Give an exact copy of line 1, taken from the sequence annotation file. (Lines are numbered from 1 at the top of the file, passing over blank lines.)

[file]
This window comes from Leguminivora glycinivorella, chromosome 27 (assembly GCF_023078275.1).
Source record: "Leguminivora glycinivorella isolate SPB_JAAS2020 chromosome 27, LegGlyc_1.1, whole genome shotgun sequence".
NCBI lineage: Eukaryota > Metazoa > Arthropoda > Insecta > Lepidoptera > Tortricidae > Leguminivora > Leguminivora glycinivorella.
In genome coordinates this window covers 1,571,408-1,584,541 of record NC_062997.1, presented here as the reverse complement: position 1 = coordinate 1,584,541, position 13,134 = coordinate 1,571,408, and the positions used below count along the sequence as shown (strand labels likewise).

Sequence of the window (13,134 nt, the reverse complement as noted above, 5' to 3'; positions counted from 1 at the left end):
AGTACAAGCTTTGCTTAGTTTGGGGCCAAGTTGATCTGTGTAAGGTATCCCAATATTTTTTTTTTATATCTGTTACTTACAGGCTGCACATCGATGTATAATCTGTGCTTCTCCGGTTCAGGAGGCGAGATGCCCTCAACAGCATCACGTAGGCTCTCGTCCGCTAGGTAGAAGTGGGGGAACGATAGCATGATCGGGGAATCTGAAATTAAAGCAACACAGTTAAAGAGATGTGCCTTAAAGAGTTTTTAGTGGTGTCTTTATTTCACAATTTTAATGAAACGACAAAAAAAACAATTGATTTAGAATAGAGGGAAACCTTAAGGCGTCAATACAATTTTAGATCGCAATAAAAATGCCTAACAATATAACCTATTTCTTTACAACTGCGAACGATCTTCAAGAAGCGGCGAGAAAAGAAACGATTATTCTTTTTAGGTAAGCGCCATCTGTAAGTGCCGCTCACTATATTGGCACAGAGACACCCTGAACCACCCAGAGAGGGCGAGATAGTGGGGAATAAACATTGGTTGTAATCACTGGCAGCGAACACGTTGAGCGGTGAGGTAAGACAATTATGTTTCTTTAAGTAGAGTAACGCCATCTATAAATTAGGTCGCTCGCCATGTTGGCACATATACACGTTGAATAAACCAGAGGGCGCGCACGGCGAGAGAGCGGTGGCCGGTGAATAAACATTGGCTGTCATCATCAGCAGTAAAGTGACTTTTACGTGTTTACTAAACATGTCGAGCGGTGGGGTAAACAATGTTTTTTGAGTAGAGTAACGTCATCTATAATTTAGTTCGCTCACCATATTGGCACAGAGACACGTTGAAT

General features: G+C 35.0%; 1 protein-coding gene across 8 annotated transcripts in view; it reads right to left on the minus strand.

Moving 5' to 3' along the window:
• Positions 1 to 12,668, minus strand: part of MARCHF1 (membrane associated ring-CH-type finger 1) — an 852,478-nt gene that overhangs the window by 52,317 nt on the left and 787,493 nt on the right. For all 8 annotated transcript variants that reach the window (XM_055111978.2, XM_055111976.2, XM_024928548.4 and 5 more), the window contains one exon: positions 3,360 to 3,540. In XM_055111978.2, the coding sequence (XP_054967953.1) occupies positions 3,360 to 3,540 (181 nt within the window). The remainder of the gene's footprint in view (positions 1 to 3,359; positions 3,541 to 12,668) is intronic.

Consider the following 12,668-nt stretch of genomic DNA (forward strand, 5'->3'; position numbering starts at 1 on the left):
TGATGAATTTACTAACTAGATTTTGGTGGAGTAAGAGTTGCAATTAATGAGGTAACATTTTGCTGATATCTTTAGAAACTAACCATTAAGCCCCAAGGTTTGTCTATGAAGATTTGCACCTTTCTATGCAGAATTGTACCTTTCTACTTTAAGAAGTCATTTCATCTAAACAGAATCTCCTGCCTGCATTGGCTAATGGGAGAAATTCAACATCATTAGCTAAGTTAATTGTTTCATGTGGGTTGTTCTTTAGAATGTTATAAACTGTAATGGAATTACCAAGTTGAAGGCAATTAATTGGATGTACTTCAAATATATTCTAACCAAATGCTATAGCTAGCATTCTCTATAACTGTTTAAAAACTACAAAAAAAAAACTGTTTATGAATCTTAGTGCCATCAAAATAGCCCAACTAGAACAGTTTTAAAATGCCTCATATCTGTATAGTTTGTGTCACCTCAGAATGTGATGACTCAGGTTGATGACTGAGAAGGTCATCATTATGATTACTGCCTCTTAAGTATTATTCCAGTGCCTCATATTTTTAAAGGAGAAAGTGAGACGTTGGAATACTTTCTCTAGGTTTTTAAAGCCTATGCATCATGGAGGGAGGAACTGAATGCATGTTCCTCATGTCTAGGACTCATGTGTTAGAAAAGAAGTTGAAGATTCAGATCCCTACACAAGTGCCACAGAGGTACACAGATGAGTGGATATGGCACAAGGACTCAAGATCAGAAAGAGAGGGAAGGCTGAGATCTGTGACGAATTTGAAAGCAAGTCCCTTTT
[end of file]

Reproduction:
This window comes from Leguminivora glycinivorella, chromosome 27 (assembly GCF_023078275.1).